Blog

Reflections upon metacognition and the role of teacher beliefs

By , 10th September 2018

Every year over the summer break I aim to read at least one educational book a month and in 2009 it was the turn of Guy Claxton’s ‘What’s the point of school?’. On page 113 he pays great tribute to his A level Chemistry teacher, Michael Shayer, the leading academic on the Cognitive Acceleration project. […]

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Let’s Think in Finland

By , 3rd July 2018

As a Let’s Think tutor I visited Finland in spring at the invitation of teacher educators at Turku University. They are very interested in the Let’s Think approach and I was interested in what sets Finland apart as a high performing education system with a narrow range of attainment. There are of course many differences […]

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Writing less and thinking more!

By , 5th March 2018

It would seem from pupils’ responses from Let’s Think in English lessons that sometimes they are often provided with definitions of literary terms e.g. genre, sonnet etc but are infrequently provided with an opportunity to apply the definition to a text and see if it fits. Pupils need an opportunity to make meaning from the […]

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Fear of the unknown: how the need to cover content negatively affects learning

By , 26th January 2018

In November, I was lucky enough to pay a second visit to Japan to observe teaching and learning.  And I was reminded of the strengths of the Japanese approach to learning. I observed a science lesson with Year 4 about wind power.  In the previous lesson, children had planned an experiment to test wind power, […]

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‘Picking-and-Choosing’ for teaching innovation

By , 14th December 2017

I became aware lately that my understanding of cognitive development has become the lens by which I frame everything in which I engage. Not only in schools or with relatives, but with any human interaction: this could be quite boring to people if I am not careful! Perhaps that is a natural affliction for any […]

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Raising attainment and reducing teacher workload

By , 10th November 2017

Since 2008 the Government has accepted two important truths about education in England’s schools, but has decided to inform schools about only one of them. The first is that attainment in our schools hasn’t risen since the 1990s. This is shown by all three of the main international education surveys: PISA, PIRLS and TIMSS. These […]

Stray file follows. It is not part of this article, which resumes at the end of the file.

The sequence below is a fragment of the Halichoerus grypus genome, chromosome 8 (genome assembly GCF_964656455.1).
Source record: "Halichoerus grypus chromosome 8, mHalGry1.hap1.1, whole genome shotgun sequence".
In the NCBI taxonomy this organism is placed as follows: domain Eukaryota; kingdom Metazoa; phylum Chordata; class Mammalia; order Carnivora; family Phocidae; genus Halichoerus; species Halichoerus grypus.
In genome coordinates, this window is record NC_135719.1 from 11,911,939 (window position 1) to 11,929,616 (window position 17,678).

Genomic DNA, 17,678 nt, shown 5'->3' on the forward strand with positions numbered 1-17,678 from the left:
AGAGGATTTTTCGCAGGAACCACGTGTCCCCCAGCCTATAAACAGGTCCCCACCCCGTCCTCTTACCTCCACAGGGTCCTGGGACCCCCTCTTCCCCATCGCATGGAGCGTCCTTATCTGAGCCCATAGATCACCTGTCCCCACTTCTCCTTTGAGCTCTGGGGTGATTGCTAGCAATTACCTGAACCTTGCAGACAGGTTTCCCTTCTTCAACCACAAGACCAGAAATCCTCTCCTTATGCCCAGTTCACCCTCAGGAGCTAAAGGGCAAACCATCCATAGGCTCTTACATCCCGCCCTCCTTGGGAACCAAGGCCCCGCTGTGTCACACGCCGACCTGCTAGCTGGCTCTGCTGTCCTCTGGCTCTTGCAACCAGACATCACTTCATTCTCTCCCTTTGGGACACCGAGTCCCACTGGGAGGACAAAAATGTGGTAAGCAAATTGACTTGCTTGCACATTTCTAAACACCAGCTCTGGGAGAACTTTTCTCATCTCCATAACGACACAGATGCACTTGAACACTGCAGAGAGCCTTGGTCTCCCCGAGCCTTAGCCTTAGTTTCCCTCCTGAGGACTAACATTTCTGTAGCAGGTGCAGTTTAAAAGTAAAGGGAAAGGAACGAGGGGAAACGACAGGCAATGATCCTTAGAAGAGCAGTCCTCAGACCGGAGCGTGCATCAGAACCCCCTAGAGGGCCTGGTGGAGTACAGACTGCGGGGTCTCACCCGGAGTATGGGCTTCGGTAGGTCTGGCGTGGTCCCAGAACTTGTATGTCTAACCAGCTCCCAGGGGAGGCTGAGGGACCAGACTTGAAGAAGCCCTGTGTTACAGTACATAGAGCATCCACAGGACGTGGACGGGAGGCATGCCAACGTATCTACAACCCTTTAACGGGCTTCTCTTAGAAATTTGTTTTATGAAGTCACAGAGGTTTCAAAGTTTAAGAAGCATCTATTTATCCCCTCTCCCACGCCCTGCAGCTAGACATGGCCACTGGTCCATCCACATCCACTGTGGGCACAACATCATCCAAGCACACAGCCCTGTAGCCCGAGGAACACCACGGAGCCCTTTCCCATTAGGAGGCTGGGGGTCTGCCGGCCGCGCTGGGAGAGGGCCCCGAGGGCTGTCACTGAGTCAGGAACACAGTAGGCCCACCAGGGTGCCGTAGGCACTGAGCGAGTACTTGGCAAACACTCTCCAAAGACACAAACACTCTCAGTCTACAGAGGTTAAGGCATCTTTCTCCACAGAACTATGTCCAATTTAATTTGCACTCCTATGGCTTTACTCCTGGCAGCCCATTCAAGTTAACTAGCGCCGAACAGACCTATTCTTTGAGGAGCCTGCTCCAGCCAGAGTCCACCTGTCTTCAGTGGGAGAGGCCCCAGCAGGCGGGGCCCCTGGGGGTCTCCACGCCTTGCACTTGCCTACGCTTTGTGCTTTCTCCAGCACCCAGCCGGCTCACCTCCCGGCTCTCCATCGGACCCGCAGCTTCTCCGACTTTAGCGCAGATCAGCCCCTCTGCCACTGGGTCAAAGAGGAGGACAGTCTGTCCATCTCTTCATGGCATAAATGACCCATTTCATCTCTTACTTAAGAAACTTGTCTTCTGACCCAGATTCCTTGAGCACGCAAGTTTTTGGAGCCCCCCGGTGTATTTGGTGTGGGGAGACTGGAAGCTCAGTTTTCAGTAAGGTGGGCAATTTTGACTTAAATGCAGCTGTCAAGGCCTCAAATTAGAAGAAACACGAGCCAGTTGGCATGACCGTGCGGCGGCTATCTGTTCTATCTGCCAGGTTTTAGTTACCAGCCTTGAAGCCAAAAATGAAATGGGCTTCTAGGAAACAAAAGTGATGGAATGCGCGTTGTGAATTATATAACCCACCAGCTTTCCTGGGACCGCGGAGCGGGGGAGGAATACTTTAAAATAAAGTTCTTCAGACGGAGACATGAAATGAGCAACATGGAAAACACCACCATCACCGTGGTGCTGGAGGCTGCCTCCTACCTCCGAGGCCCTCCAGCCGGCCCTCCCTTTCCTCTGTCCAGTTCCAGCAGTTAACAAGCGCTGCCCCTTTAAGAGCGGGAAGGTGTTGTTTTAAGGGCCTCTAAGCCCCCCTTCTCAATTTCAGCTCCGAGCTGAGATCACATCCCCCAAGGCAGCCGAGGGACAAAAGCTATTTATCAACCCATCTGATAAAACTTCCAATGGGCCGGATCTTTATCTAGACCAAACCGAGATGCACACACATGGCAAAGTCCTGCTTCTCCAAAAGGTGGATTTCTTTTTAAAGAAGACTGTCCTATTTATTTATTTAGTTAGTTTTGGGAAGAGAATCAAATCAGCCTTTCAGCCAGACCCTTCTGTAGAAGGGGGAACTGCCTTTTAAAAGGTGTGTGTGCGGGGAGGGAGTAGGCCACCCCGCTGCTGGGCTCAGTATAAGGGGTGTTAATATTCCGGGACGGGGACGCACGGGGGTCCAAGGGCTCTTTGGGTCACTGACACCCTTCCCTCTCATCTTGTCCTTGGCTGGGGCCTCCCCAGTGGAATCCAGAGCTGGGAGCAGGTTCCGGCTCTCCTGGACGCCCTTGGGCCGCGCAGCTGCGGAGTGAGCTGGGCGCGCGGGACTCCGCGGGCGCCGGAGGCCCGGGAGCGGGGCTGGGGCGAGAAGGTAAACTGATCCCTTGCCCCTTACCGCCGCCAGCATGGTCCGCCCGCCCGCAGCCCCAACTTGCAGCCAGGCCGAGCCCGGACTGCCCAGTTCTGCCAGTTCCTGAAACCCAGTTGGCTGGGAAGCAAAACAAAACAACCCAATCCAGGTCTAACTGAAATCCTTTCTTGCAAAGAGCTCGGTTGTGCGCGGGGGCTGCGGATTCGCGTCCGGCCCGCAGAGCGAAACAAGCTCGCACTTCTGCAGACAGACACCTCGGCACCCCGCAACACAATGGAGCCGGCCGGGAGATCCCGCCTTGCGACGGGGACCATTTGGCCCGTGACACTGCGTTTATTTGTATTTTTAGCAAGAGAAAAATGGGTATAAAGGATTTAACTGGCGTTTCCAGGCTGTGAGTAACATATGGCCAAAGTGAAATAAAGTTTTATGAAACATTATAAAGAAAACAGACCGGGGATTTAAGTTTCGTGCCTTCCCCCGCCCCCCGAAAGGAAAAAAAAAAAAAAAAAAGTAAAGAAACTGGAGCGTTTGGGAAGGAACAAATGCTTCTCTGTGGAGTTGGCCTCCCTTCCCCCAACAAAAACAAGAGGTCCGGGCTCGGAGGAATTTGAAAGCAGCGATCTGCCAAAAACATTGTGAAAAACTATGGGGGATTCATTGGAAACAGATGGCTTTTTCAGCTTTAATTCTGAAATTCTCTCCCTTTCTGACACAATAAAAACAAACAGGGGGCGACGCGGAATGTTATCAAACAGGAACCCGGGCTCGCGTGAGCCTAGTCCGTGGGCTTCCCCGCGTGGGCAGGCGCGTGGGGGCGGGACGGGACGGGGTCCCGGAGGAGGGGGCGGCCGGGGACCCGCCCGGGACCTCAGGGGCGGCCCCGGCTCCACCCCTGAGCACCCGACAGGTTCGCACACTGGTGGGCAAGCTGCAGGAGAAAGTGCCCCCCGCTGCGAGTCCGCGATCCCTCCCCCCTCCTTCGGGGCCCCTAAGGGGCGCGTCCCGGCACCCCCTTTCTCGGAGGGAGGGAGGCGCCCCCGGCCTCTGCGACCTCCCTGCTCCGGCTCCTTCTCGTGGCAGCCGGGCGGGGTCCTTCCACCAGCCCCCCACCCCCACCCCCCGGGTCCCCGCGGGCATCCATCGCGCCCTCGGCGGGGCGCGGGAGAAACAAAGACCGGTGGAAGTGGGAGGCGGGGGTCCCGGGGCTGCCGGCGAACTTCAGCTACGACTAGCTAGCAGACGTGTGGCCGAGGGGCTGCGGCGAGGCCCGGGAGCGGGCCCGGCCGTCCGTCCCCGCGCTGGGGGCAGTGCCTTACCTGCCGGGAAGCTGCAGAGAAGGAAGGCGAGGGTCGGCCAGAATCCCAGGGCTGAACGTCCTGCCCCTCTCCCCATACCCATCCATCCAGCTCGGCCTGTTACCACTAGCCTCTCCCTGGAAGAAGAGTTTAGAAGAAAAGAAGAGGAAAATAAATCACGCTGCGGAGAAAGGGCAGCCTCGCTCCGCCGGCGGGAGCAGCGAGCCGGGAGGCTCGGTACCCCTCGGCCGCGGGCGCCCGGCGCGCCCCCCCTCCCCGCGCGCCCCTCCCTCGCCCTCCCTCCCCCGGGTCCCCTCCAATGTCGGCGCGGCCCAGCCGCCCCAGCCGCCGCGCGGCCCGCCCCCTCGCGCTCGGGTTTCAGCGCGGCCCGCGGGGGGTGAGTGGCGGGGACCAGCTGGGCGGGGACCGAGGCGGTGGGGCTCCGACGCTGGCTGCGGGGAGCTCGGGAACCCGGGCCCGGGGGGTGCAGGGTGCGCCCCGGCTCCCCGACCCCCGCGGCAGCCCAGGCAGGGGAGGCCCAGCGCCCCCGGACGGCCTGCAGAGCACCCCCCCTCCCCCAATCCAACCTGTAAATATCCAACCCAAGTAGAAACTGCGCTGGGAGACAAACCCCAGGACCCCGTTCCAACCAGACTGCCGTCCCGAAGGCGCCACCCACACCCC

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Concrete preparation: fast or slow?

By , 10th October 2017

I’ve often felt in my work with teachers, that concrete preparation was the least well understood of the Let’s Think principles. Social construction has experienced a recent boom in popularity, aligning with work on dialogic teaching (Alexander, 2008) and supporting the move towards partner and group work in classrooms. Metacognition is now a buzz word […]

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Let’s Think at Ruislip High School

By , 4th September 2017

Dr. Martina Lecky is the Headteacher of Ruislip High School. Martina has had a long involvement with Let’s Think, one that resulted in a doctoral study supervised by Professor Philip Adey. In this post she shares her views on the ongoing value of Let’s Think to her as a school leader. Each year my school […]

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Agreeing with Ofsted!

By , 13th July 2017

When teaching full-time in secondary education I always wondered what it would be like to be part of a school where all staff shared a common view on how best to help their pupils reach their potential. Indeed, as a parent you see the potential in your own children from the moment of birth, and […]

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Could there be such a thing as Let’s Think Geography? How to use what we know about Let’s Think in ‘another’ subject.

By , 15th June 2017

Let’s Think is rooted in a subject. The subject provides the context within which pupils face challenges to their powers of reasoning. The challenges also arise from the essential requirements for a pupil’s deep understanding of the subject. Thus in Let’s Think Secondary Science we have a lesson, ‘The P Word’ which is set in […]

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